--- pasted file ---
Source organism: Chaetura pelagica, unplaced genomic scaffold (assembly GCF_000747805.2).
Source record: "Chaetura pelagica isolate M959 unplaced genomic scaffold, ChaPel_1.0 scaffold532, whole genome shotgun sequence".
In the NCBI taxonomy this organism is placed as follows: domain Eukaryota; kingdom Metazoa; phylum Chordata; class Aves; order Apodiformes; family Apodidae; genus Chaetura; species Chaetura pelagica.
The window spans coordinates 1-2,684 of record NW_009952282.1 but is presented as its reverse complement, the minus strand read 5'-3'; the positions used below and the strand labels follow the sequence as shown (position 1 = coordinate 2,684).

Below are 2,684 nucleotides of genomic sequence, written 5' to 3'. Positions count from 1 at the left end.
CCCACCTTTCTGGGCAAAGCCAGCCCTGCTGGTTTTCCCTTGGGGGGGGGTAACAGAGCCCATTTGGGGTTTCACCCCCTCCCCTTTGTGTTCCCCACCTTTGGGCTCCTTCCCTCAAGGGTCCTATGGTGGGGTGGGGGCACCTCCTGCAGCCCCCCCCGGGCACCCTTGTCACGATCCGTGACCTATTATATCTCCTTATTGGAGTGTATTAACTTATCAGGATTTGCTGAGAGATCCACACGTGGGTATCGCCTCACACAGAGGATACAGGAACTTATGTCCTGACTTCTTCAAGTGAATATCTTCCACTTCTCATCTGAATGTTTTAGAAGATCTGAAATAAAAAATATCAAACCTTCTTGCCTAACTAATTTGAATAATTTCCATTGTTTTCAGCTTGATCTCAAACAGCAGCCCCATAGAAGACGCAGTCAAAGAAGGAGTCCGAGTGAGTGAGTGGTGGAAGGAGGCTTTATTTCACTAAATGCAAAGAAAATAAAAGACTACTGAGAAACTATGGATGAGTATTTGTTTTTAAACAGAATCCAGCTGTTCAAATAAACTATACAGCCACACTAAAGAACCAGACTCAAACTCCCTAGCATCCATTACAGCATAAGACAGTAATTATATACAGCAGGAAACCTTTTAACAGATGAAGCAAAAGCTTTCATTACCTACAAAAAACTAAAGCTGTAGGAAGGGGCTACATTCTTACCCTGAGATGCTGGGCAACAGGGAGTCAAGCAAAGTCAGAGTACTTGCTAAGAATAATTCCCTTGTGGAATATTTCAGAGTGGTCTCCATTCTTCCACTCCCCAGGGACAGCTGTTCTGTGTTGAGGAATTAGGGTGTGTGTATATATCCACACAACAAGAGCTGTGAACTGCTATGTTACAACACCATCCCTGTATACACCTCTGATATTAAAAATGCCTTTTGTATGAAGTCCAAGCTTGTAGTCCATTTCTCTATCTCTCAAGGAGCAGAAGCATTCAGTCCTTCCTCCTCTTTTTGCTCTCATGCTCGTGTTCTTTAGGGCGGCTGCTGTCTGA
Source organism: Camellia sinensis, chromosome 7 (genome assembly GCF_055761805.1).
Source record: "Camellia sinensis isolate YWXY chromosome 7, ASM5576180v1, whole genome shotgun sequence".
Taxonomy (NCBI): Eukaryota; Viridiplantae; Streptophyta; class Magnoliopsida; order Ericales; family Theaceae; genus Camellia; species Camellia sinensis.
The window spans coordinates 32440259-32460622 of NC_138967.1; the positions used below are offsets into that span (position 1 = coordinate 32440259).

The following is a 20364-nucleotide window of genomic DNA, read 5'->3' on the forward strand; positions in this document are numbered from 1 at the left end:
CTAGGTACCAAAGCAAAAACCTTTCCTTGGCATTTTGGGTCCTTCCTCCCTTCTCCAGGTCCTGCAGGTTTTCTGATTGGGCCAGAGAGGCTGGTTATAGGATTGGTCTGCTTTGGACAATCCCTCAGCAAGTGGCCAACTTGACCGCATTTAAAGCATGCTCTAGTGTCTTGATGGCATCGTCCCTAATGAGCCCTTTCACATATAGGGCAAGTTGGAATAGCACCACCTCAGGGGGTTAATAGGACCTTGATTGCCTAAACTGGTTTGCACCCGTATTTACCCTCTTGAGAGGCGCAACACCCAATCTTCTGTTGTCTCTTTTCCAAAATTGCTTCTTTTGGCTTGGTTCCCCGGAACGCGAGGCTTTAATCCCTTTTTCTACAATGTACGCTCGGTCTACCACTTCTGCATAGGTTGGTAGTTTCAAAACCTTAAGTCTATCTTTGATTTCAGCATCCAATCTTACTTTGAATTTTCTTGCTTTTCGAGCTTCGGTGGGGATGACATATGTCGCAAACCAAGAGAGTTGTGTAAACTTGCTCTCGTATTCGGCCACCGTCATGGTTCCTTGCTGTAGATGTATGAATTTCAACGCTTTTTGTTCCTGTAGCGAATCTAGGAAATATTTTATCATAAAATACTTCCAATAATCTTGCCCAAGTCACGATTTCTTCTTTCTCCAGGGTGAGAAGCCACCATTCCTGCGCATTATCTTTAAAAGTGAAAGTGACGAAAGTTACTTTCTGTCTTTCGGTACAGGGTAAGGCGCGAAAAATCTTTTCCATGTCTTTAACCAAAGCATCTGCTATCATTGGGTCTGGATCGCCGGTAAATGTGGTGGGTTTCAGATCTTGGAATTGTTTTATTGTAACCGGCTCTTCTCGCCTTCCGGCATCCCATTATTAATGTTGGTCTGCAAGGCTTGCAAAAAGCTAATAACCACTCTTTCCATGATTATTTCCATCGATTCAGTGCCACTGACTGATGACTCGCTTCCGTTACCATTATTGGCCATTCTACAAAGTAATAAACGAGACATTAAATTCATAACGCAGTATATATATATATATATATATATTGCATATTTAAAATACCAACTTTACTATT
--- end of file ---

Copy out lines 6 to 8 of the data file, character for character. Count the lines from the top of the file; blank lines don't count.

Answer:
CCCACCTTTCTGGGCAAAGCCAGCCCTGCTGGTTTTCCCTTGGGGGGGGGTAACAGAGCCCATTTGGGGTTTCACCCCCTCCCCTTTGTGTTCCCCACCTTTGGGCTCCTTCCCTCAAGGGTCCTATGGTGGGGTGGGGGCACCTCCTGCAGCCCCCCCCGGGCACCCTTGTCACGATCCGTGACCTATTATATCTCCTTATTGGAGTGTATTAACTTATCAGGATTTGCTGAGAGATCCACACGTGGGTATCGCCTCACACAGAGGATACAGGAACTTATGTCCTGACTTCTTCAAGTGAATATCTTCCACTTCTCATCTGAATGTTTTAGAAGATCTGAAATAAAAAATATCAAACCTTCTTGCCTAACTAATTTGAATAATTTCCATTGTTTTCAGCTTGATCTCAAACAGCAGCCCCATAGAAGACGCAGTCAAAGAAGGAGTCCGAGTGAGTGAGTGGTGGAAGGAGGCTTTATTTCACTAAATGCAAAGAAAATAAAAGACTACTGAGAAACTATGGATGAGTATTTGTTTTTAAACAGAATCCAGCTGTTCAAATAAACTATACAGCCACACTAAAGAACCAGACTCAAACTCCCTAGCATCCATTACAGCATAAGACAGTAATTATATACAGCAGGAAACCTTTTAACAGATGAAGCAAAAGCTTTCATTACCTACAAAAAACTAAAGCTGTAGGAAGGGGCTACATTCTTACCCTGAGATGCTGGGCAACAGGGAGTCAAGCAAAGTCAGAGTACTTGCTAAGAATAATTCCCTTGTGGAATATTTCAGAGTGGTCTCCATTCTTCCACTCCCCAGGGACAGCTGTTCTGTGTTGAGGAATTAGGGTGTGTGTATATATCCACACAACAAGAGCTGTGAACTGCTATGTTACAACACCATCCCTGTATACACCTCTGATATTAAAAATGCCTTTTGTATGAAGTCCAAGCTTGTAGTCCATTTCTCTATCTCTCAAGGAGCAGAAGCATTCAGTCCTTCCTCCTCTTTTTGCTCTCATGCTCGTGTTCTTTAGGGCGGCTGCTGTCTGA
Source organism: Camellia sinensis, chromosome 7 (genome assembly GCF_055761805.1).
Source record: "Camellia sinensis isolate YWXY chromosome 7, ASM5576180v1, whole genome shotgun sequence".